Sentence Fragments

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What is a complete sentence?

A complete sentence is a set of words that combines a subject (a main noun) and an action (a main verb) in order to convey a more comprehensive idea. A complete sentence is the basic unit of communication. It describes (1) a thing and (2) what it does. It is important to understand the mechanics involved in forming a complete sentence in order to avoid sentence fragments. Read on for more information about this and examples of different types of sentence fragments.

What is a sentence fragment?

A sentence fragment is a phrase that does not include a fully-formed idea because it lacks a subject, an action or both. In formal writing, you should avoid sentence fragments because it can appear unprofessional or unpolished.

Sentence fragments that lack a subject

Some sentence fragments are not complete sentences because they lack a subject.

INCORRECT: Clutching a book to her chest and pointing to the board with a crazy grin on her face. (Notice that there is no main noun in this sentence. Who is clutching the book to her chest? This sentence does not include a subject, so it is a fragment.)

CORRECT: The teacher was clutching a book to her chest and pointing to the board with a crazy grin on her face.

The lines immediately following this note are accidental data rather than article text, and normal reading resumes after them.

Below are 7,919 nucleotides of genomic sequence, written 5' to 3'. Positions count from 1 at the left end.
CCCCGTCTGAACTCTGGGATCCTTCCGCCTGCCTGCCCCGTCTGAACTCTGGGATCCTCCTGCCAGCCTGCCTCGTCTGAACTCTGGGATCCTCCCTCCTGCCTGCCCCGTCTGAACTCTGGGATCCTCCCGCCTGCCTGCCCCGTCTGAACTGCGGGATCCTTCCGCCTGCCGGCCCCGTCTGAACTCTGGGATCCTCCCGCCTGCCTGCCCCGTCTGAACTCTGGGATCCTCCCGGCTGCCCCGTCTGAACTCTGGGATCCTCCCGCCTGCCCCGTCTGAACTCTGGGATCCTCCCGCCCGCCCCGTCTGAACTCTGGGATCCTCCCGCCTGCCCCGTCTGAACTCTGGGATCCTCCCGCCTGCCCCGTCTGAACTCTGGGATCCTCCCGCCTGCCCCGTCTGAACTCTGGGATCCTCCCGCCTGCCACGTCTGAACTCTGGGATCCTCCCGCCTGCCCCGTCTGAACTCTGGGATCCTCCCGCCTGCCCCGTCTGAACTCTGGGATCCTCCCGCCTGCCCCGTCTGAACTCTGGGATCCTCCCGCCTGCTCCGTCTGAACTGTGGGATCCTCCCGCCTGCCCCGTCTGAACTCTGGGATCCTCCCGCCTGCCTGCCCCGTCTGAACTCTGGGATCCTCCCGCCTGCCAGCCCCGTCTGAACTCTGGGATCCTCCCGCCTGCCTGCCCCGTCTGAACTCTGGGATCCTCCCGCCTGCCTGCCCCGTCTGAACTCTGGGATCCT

Sentence fragments that lack an action

Some phrases lack an action. These are sentence fragments as well because they do not provide both components necessary for a complete sentence.

INCORRECT: The teacher with a book in her hand and eyebrows floating off the top of her head. (Notice here that there is no action to go along with the subject (‘teacher’). What does the teacher do? Since there is no main verb here, this does not convey a complete thought.)

CORRECT: The teacher with a book in her hand and eyebrows floating off the top of her head yelled at her student.

How to correct sentence fragments

If you have a problem completing a sentence, try rewording it to find out which word is missing. This is a really easy fix to most fragment problems. In the following example, the word order changes to make the sentence more understandable. The missing word ‘lecture’ is the subject of the sentence in the correct version, rather than the action.

INCORRECT: Is going to lecture.

CORRECT: The teacher is giving a lecture.